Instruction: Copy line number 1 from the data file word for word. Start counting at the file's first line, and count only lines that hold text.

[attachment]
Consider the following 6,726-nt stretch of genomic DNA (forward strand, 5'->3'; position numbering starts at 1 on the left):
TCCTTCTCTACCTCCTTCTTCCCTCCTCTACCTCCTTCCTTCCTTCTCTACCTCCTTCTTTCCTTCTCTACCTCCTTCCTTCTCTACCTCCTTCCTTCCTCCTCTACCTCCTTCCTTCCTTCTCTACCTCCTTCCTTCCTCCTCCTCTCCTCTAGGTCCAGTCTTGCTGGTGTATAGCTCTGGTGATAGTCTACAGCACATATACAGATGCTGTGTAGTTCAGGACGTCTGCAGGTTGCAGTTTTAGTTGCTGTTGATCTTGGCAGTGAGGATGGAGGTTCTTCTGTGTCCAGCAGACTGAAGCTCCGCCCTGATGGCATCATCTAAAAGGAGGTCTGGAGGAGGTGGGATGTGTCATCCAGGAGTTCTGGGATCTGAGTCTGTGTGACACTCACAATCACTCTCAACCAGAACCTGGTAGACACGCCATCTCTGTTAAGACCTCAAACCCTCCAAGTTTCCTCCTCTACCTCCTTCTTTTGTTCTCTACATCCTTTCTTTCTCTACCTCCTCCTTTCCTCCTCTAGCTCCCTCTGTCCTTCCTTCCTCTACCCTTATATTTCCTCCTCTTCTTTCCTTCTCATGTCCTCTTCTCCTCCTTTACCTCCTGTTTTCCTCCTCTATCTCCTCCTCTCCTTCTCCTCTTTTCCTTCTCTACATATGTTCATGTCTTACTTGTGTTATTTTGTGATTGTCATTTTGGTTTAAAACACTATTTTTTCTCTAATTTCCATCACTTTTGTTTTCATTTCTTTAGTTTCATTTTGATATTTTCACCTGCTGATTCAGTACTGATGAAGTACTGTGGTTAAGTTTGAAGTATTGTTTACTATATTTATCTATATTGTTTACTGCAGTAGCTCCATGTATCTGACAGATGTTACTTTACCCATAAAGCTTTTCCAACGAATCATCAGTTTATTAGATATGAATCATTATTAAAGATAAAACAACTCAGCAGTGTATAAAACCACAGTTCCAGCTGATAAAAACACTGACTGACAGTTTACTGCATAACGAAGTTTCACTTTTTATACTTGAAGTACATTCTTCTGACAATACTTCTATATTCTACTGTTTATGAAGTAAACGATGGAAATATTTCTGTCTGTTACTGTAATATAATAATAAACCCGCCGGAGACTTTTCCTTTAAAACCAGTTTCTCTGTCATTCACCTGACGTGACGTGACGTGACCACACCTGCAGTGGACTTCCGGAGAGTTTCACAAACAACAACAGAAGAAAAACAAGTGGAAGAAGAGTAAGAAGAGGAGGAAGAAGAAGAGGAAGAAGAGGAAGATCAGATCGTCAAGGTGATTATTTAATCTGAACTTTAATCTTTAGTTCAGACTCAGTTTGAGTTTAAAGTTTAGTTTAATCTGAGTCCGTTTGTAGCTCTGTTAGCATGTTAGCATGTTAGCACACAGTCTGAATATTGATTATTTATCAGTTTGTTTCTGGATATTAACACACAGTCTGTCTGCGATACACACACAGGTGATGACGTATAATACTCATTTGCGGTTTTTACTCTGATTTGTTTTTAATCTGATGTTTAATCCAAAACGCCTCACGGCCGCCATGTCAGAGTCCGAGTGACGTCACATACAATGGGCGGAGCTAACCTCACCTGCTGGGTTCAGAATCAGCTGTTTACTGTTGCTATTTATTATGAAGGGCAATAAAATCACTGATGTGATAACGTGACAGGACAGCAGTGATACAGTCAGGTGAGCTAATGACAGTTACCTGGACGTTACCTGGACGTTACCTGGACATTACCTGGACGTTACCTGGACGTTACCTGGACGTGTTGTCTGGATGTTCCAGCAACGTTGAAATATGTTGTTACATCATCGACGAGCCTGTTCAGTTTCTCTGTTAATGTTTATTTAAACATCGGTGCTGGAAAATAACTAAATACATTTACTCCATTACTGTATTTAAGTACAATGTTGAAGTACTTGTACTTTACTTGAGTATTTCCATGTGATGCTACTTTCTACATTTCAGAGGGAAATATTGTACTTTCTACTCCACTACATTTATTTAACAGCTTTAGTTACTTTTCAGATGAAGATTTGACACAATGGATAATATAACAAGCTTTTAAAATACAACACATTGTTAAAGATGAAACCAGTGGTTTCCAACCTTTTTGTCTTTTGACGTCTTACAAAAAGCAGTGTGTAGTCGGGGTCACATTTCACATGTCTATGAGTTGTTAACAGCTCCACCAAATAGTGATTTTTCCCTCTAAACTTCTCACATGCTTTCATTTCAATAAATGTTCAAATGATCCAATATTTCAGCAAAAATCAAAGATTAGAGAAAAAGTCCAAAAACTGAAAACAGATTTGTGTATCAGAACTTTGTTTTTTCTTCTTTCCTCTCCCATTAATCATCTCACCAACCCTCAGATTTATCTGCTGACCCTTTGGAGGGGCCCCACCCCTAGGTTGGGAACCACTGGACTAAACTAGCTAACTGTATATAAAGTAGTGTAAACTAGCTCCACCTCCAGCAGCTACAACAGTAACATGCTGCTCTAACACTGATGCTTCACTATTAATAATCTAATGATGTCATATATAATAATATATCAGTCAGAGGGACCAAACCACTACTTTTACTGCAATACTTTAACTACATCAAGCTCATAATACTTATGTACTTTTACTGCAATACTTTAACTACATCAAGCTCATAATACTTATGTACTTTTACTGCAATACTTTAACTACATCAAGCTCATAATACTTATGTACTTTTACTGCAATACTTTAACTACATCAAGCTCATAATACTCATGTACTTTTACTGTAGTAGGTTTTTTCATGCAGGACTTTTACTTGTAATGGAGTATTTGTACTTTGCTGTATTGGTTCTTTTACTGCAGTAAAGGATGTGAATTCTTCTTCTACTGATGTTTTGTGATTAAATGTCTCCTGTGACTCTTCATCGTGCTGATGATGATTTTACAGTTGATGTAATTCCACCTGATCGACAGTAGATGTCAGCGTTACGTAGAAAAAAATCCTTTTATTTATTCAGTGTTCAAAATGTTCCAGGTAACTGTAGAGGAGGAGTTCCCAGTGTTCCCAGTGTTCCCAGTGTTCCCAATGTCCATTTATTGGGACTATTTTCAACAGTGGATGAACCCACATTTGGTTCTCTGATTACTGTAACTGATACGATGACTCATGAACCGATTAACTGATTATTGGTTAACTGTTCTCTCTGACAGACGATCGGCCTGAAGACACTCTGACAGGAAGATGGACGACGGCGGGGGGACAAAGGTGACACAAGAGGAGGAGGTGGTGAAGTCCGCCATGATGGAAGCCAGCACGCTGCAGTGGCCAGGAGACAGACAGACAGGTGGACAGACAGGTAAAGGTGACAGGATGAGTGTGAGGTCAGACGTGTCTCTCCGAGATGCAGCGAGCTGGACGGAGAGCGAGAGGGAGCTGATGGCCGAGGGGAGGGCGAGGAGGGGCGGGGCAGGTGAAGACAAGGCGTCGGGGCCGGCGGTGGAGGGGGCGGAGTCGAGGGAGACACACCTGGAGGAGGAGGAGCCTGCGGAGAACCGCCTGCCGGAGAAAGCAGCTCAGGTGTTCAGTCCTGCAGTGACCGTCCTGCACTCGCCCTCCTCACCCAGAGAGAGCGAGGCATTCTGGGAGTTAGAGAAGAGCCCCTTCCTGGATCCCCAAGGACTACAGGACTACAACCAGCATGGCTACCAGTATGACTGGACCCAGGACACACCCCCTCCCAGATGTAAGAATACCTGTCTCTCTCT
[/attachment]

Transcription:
Consider the following 6,726-nt stretch of genomic DNA (forward strand, 5'->3'; position numbering starts at 1 on the left):